The way that I plant the potatoes is in raised beds in a shallow, horizontal trench in which I evenly space 3 seeds about 3-4” deep. In all it gives each seed a little over an unobstructed square foot to work with. When the eyes start to poke out vines in the next week or two I will cover them with a mulch mixture from my compost pile and will continue to do so until I’ve filled up the box. The vine will keep growing to reach the sun and as it does it will keep producing tubers along its vertical path. So when you harvest the taters you have tubers from the surface of the mulch all the way to that seed you stuck in the trench. I put out three boxes worth today which will yield about 60-70 pounds of potatoes.
The raised bed boxes I made are from scratch. There are pre-manufactured kits you can purchase but they are usually absurdly expensive and not worth the money if you have some basic tools and minimal carpentry skill. I’ve built boxes in several different ways and as I’ve done so they’ve evolved with the materials I’ve had available.
These particular boxes I made after calling a few exterior supply distributors looking for any scrap they wanted to get rid of. I found a guy who had a lot of discontinued composite 4x4” posts which he said I could have if I wanted to come get them. Yes, please.So what I did was cut the 4x4” composite into sections to use as my corner anchors which provided great stability. This also allowed me to use thinner lumber for the box walls. I use cedar planks for this purpose.
Do not use treated lumber for any box you plan on growing produce in. Arsenic and other chemicals used as preservatives leach into the soil and will be absorbed into your food. Avoid this. Cedar is naturally rot resistant, the boxes pictured are over 4 years old. Cedar can be expensive, especially if you buy it from a traditional lumber retailer. Here in the mid-south you can find mom and pop sawmill operators on Craigslist or people unloading cedar plank fencing and save 50-70% per board over what you would pay at Lowes or Home Depot.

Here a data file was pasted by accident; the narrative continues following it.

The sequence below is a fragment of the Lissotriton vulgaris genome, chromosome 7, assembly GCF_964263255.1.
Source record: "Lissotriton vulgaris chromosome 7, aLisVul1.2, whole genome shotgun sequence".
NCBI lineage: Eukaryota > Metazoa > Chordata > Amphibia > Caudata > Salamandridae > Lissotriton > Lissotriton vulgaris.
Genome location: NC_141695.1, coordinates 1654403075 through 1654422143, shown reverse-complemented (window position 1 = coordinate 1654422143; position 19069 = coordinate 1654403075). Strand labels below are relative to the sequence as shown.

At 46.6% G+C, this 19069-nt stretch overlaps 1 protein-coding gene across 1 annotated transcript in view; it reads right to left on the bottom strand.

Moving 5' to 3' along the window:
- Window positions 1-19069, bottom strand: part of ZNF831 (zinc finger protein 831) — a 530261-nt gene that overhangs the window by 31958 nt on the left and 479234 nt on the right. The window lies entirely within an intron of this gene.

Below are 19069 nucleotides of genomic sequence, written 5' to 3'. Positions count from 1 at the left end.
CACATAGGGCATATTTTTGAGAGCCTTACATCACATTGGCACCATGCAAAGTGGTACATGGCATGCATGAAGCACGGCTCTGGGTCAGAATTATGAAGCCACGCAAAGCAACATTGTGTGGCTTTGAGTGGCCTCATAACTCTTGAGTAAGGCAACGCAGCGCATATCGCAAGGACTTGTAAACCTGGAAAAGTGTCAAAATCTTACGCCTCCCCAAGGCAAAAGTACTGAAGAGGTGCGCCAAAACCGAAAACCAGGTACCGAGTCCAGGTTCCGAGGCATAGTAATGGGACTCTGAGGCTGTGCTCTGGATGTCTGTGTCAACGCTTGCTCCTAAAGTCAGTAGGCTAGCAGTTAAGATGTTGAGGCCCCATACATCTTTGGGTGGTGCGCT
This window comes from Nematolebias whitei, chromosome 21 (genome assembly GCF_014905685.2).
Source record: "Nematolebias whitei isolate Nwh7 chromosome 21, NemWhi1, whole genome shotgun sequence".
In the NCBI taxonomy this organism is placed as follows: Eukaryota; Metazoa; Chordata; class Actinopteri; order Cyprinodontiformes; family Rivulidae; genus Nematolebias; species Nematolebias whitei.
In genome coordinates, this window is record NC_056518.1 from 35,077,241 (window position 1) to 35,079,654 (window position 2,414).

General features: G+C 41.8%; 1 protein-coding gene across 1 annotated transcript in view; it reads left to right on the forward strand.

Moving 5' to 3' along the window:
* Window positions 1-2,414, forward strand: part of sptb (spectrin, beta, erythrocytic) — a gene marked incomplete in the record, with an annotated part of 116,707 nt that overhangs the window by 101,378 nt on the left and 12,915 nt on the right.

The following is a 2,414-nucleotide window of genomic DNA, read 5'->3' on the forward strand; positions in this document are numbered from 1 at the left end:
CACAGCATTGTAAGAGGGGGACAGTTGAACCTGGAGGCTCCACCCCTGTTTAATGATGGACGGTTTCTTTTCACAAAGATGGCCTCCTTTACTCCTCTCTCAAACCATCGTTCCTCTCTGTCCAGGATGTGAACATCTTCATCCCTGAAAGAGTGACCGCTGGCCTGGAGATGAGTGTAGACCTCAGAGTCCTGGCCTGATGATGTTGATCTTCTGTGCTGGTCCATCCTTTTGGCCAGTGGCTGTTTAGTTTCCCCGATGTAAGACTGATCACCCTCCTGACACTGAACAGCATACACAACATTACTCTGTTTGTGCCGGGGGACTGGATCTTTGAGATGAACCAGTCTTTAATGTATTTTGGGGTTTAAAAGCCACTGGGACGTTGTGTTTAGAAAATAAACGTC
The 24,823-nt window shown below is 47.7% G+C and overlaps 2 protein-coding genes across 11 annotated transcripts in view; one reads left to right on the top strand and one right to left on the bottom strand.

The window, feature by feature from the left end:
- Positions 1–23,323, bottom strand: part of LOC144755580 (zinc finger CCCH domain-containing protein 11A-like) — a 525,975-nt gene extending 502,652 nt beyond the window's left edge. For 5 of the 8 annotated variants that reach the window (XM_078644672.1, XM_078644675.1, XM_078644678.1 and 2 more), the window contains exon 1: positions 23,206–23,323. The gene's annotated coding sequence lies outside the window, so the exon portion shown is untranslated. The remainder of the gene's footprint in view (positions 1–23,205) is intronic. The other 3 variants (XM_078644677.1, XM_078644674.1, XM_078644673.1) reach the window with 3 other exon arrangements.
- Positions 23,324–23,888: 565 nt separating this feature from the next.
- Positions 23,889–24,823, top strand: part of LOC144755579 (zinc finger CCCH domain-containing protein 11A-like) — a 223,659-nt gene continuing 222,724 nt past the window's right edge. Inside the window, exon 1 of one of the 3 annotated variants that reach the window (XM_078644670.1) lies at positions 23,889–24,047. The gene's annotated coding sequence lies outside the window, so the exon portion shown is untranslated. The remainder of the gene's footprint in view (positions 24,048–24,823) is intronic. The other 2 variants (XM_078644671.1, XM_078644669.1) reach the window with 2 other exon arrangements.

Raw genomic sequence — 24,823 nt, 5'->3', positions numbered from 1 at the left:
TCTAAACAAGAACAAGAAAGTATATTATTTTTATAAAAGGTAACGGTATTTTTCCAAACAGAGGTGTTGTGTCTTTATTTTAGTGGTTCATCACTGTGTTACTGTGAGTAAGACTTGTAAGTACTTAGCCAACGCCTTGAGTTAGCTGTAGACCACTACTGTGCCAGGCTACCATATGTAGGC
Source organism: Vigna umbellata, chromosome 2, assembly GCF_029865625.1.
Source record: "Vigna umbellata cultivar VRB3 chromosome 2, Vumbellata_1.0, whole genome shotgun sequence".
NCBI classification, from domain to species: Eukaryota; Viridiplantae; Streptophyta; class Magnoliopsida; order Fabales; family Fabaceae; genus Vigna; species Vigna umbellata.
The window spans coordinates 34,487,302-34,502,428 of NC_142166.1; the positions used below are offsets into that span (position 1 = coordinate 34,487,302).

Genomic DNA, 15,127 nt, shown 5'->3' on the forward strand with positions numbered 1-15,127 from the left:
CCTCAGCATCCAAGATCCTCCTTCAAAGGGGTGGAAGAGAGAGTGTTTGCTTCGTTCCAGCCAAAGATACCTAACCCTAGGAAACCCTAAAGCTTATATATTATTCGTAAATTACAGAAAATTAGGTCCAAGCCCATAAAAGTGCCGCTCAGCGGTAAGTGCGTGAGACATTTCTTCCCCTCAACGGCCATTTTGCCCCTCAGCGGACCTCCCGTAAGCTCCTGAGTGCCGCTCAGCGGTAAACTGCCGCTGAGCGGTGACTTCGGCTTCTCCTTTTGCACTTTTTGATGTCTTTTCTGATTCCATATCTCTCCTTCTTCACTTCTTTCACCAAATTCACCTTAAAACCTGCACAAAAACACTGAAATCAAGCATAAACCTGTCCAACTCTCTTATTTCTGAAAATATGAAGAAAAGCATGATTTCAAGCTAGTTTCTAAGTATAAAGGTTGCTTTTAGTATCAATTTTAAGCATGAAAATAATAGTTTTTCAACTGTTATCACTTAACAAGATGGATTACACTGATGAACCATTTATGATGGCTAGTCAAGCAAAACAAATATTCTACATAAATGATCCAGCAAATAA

On these boxes I’m using 4’ sections of cedar fencing. If you do purchase retail from a store like Lowes look for this in the garden department. Do not buy from the lumber department of the store. The cedar planking from their lumber yards is markedly more expensive than the fencing for whatever reason. I use hex-capped screws to anchor the boards to the 4x4 sections. This allows me to easily remove the board if it needs replacing at some point in the future. The hex-cap anchor screws are a more expensive feature but they are money well spent being that they will not strip like a Philips head and can be reused many times over.
In the future we’ll look at some of the other boxes I’ve built with whatever has been readily available at the time of construction. As I alluded to earlier, there are many ways to build boxes.
Anyone can do it and do it affordably. It takes a little creativity and a little work but it is rewarding and enjoyable and I encourage anyone who is interested in homesteading and DIY to give it a try. As always I’m happy to answer questions or chat about gardening and agriculture- feel free to drop me a line.

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Are the Photos Evidence of Russian Connection to Militants in Ukraine?: http://youtu.be/TfGw5OxoxmI via @YouTube

(via http://www.youtube.com/attribution_link?a=13xRMm1-yoA&u=/watch?v=TfGw5OxoxmI&feature=share)